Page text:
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The Effects of Greater Occipital Nerve Block
and Trigger Point Injection on Brush
Allodynia and Pain in Migraine
Avi Ashkenazi, MD and William B. Young, MD
Posted: June 2005  
Headache 2005;45:350-354

Objective:  To evaluate the effect of GONB, with or without trigger point injection (TPI), on dynamic mechanical (brush) allodynia (BA) and on head pain in migraine.

Background:   Patients with migraine often have cutaneous allodynia that is related to sensitization of central pain neurons. Greater occipital nerve block (GONB) is an effective treatment for migraine headache; however, its effect on cutaneous allodynia in migraine is unknown.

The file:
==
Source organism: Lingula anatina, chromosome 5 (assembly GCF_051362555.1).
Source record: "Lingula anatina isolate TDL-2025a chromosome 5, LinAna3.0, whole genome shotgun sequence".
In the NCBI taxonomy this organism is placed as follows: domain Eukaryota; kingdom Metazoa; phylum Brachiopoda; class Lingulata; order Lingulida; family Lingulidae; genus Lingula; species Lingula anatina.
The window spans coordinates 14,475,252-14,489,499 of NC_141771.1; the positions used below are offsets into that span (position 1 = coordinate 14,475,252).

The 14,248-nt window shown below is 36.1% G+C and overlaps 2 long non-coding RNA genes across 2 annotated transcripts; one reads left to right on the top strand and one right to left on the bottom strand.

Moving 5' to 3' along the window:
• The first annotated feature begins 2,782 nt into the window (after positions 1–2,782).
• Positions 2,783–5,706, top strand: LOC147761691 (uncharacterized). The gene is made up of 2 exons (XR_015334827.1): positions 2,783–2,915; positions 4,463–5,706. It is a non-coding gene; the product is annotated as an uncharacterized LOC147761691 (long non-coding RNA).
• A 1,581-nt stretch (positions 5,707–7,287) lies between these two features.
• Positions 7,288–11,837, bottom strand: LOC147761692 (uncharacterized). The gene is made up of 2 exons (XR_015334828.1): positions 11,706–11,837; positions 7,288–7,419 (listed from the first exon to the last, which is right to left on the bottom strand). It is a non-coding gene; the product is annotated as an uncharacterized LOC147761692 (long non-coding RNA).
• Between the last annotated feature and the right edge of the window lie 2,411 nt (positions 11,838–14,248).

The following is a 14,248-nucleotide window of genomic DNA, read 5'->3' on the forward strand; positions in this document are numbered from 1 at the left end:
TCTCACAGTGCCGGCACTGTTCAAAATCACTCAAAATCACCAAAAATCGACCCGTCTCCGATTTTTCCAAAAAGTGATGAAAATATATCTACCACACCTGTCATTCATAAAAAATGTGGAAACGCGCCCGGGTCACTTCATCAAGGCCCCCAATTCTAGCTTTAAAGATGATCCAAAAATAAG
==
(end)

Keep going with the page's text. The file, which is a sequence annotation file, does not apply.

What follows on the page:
Results:  Nineteen patients were studied. Mean age was 43.6 years. Twenty minutes after treatment, headache was reduced in 17 patients and did not change in 2. The average headache level was 6.53 before treatment and 3.47 20 minutes after it. The average allodynia score decreased after 20 minutes in all patients. Average allodynia score per site was reduced by 18.69 mm and 13.74 mm in the trigeminal and cervical areas, respectively. There was a positive correlation between allodynia index, obtained through the questionnaire, and allodynia score, obtained by examination.

Conclusion:   GONB, with or without TPI, reduced both head pain and brush allodynia in this migraine patient group.